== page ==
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The Bling Ring (R)


06/27/13
By Amy Diaz adiaz@hippopress.com



6/27/2013 - Teens — full of privilege but not so much smarts — rob celebrities in The Bling Ring, a Sofia Coppola movie based on the Vanity Fair article “The Suspects Wore Louboutins.”
 
On his first day at a high school for kids who have messed up at other high schools (specifically, it appears, upper-middle-class and richer kids who have messed up), Marc (Israel Broussard) meets Rebecca (Katie Chang). Rebecca likes stuff, specifically nice stuff — Birkin bags, fancy cars, the shoes she see celebrities wearing, cocaine. Though her family seems to have some unspecified amount of wealth (or, perhaps, because her family has some unspecified amount of wealth), Rebecca particularly enjoys getting these things by stealing them. First, she and Marc start by trying the car doors they pass in a good neighborhood — eventually, they find open cars that get them drugs, money and even the car itself. Then she starts walking in to unlocked homes. She convinces Marc to come with her to walk in to, and take stuff from, the home of someone he knows who is out of town on vacation. Later, they figure out where Paris Hilton lives and, on an evening they know she’ll be out of town, they go to her house, unlock the door using the key under the mat and go inside.
 
The trip to Paris’ house is as much about being in her house — here are her dresses! here is her night club room, complete with stripper pole! — as it is about the stuff they take from her. Eventually, Rebecca’s friends find out about their Paris visit and want to go as well. The spectacularly vapid Nicki (Emma Watson), the obviously trouble-making Chloe (Claire Julien), Nicki’s friend Sam (Taissa Farmiga, younger sister of Vera) and eventually even her little sister Emily (Georgia Rock) all join in for the B&Es, the theft of celebrity stuff (Megan Fox’s gun, Orlando Bloom’s watches) and the nonchalant drug use. While these kids might have the sense to wear hoodies, they don’t do a perfect job of keeping their faces covered, nor do they think twice about posting photos of themselves with their loot on their Facebook pages.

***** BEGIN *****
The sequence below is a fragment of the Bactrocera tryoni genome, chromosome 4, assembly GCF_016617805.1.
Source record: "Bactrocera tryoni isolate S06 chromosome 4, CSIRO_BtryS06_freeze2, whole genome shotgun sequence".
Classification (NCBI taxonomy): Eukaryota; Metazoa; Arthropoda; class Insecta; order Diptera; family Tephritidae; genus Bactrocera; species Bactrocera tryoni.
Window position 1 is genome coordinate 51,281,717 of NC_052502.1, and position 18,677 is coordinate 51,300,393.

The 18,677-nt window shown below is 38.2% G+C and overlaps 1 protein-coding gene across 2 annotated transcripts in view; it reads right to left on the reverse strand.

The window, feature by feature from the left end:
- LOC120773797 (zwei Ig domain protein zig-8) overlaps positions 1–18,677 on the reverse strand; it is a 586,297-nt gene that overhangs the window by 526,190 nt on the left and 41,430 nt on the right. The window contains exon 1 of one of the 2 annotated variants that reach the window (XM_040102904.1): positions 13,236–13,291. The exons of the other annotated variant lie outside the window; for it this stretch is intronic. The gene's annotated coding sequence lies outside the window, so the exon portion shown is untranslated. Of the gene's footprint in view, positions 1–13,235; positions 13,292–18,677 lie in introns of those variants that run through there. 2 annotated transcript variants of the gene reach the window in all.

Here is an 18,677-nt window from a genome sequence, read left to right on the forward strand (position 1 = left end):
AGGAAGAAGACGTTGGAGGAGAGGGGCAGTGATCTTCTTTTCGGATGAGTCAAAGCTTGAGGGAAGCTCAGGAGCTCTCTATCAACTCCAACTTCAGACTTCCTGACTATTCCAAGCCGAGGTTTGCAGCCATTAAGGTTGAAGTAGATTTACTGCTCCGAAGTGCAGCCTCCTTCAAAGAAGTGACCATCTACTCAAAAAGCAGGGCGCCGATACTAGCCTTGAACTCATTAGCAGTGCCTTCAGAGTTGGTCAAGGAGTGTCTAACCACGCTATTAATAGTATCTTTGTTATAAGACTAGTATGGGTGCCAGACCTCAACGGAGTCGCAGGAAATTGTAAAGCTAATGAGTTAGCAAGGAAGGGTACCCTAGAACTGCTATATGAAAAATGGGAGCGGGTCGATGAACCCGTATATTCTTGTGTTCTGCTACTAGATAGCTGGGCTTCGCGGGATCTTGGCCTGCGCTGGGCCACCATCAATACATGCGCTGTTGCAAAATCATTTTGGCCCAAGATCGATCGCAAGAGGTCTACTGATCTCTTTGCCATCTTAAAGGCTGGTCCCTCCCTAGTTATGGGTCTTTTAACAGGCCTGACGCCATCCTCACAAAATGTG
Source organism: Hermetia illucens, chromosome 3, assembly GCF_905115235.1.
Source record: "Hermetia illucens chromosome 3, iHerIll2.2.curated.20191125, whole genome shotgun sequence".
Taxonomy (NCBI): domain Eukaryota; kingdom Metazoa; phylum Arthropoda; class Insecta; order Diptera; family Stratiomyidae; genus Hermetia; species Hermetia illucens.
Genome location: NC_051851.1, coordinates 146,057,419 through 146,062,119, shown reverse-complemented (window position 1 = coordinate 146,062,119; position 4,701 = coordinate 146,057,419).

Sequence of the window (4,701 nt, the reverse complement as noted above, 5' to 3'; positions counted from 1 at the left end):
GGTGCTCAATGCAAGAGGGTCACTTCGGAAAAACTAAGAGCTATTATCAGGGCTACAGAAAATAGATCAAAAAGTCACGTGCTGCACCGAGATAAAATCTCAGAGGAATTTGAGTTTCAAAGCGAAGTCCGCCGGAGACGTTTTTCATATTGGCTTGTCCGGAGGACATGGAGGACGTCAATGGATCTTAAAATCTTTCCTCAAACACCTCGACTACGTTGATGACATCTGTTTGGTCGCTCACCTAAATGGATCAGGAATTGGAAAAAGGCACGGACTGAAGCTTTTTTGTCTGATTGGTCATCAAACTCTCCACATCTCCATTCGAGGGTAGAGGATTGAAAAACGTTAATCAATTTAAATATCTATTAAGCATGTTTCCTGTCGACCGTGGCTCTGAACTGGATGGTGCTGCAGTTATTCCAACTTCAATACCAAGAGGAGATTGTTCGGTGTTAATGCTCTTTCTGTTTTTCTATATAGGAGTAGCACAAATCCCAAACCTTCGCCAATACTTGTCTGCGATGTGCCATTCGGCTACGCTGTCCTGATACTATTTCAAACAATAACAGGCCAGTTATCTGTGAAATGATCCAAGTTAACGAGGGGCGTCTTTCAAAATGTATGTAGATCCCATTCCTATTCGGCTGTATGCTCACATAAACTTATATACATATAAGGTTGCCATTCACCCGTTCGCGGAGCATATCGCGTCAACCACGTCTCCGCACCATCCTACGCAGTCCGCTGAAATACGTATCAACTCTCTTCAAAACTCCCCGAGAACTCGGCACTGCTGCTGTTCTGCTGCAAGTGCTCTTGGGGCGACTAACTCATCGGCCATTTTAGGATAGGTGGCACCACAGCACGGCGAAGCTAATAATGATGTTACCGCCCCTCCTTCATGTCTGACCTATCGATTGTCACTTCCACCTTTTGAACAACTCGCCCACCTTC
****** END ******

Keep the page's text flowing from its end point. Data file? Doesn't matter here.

Sofia Coppola is like the Jane Goodall of privileged girls. No, this is not your most sympathetic group to study, but I kind of enjoy her blankfaced, every-so-slightly arched eyebrow look at, say, a French royal more concerned with sleeve length on her dress and the whereabouts of her puppy than a coming war. Or, in this case, a girl who, in her too-short “conservative” court attire, looks earnestly into the TV cameras and calls her forthcoming prosecution for robbery “a learning lesson” and then professes a desire to lead a charity. This speech is delivered by Nicki, who comes off as an H&M knockoff version of every celebrity who has ever screwed up and promised better behavior from now on. (So is her insistence that “The Truth,” when it comes out, will prove her innocence.) Coppola holds her characters at arm’s length; you don’t see into their heads or their hearts (though you suspect both would be fairly empty). Nor, however, does she allow you to openly mock them — after all, we know who Megan Fox is, we know what TMZ is, it’s not like we’re not all at least a little part of the culture these kids worship.
 
Watson’s performance — the most standout but probably because she is the best known — is solid. This Is the End showed she has a sense of humor about herself; The Bling Ring shows she’s not afraid to be despicable, right down to her modern Valley Girl accent. Credit also goes to Leslie Mann, who plays Nicki’s dippy mother who homeschools her daughters based on the teaching of The Secret. Her blend of New Age nonsense and celebrity-stage-mom-ness is kind of perfect. 
 
The Bling Ring is cool, maybe too cool, in both senses of the word. But it is an enjoyable little E!-worthy reenactment of a true Hollywood tale. B
 
Rated R for teen drug and alcohol use, and for language including some brief sexual references. Written and directed by Sophia Coppola, from the article “The Suspects Wore Louboutins” by Nancy Jo Sales in Vanity Fair, The Bling Ring is an hour and 30 minutes long and is distributed by A24.





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